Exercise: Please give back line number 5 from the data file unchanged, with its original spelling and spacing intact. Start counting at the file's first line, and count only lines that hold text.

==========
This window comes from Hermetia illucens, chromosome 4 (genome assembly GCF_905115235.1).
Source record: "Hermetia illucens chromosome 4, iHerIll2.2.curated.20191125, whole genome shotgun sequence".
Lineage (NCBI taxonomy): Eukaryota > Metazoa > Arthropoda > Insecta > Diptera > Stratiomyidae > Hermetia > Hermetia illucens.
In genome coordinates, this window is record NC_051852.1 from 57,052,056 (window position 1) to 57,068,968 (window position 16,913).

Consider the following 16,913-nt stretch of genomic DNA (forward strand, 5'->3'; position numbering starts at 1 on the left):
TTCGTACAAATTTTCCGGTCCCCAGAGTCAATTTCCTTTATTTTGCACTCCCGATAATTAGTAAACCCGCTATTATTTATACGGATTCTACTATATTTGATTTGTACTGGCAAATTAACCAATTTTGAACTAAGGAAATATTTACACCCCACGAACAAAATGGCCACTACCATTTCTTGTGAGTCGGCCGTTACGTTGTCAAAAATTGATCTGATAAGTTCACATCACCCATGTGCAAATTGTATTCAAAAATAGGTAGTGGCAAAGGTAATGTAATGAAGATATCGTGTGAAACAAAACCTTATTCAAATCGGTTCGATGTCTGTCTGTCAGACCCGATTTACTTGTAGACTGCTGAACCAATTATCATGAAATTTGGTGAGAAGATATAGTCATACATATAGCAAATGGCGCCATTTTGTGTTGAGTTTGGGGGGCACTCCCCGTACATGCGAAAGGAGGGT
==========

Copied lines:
Consider the following 16,913-nt stretch of genomic DNA (forward strand, 5'->3'; position numbering starts at 1 on the left):